|#||Communities with more than 1,000 people||2014|
The region of Northland has a sub-tropical oceanic climate with warm humid summers and mild wet winters. Due to its latitude and low elevation, Northland has the country's highest average annual temperature. However, as with other parts of New Zealand, climate conditions are variable. In summer, temperatures range from 22 °C to 26 °C, occasionally rising above 30 °C. In winter, maximum temperatures vary between 14 °C and 20 °C.
Ground frosts are rare due to the region being encircled by the moderating Pacific and Tasman waters; however, light frosts do occur infrequently around Dargaville in the lowlands. The hottest months are January and February. In January 2009, excessive sunlight hours and below-average rainfall resulted in the region being declared a drought zone.
Typical annual rainfall for the region is 1500–2000 mm but varies at different altitudes. Northland has an average of 2000 sunshine hours annually. Winds are predominantly from the southwest. Occasionally in summer, the region experiences stormy conditions from former cyclones which generally become much weaker once they leave tropical latitudes.
Māori refer to Northland — and by extension its Māori people — as Te Tai Tokerau (the northern tide) and Māori language and traditions are strong there. The Māori population in the region was 43,530 according to the 2006 Census, or 7.7 percent of the total Māori population. Their median age was 23.4 years. Major tribal groups include Ngāpuhi, Te Aupōuri, Te Rarawa, Ngāti Kahu, Ngāti Kurī and Ngāti Whātua. Several of these tribes form a loose association known as the Muriwhenua.
Over the last 10 years Northland's population has defied national (and worldwide) trends by becoming increasingly rural. Approximately one third of the region's population are Māori, the majority of the remainder being of European lineage. Compared to the rest of the country Pacific Islanders are under-represented in Northland. Although most of the region's European population are of British stock (as is true with the rest of the country), certain other ethnicities have left their mark on the Northland racial mix. Of these the most influential have probably been the Croatian community from the Dargaville area north, with a particularly strong heritage around Kaitaia.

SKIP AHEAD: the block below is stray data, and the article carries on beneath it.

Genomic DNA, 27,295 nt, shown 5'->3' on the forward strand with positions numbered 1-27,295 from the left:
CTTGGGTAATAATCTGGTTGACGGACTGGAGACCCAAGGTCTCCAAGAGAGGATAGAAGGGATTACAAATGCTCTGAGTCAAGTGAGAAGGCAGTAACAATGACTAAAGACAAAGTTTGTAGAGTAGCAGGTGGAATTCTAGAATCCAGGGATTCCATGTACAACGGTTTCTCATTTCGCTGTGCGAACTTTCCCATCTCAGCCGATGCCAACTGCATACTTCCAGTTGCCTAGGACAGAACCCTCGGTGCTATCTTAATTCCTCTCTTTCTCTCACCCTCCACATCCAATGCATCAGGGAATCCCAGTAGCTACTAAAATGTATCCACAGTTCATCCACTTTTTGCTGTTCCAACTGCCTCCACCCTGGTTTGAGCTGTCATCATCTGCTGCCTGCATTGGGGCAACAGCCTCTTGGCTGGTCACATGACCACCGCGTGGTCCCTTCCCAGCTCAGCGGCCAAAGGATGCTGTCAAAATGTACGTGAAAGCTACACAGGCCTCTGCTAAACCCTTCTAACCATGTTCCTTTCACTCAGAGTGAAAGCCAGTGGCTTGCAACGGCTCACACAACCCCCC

|Northland Region population by year|
According to Māori legend, the North Island of New Zealand was an enormous fish, caught by the adventurer Māui. For this reason, Northland sometimes goes by the nickname of "The tail of the fish", Te Hiku o Te Ika.
Northland iwi claim that Kupe made landfall at the Hokianga (although others claim this was at Taipa) in the northwest of Northland, and thus the region claims that it was the birthplace of New Zealand. Some of the oldest traces of Māori kainga (fishing villages) can be found here.
If the Māori regard the region as the legendary birthplace of the country, there can be no doubt that it was the European starting-point for the modern nation of New Zealand. Traders, whalers and sealers were among the first arrivals, and the gum and timber of the mighty kauri trees brought more colonisers.
Kerikeri in the Bay of Islands can lay claim to being the first permanent European settlement in New Zealand, and contains many historic buildings, including the Stone Store, New Zealand's oldest extant building.
The nearby settlement of Waitangi was of even more significance, as the signing place of New Zealand's founding document, the Treaty of Waitangi between the Māori tribes and the British Crown, on 6 February 1840.
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Northland Region Facts for Kids. Kiddle Encyclopedia.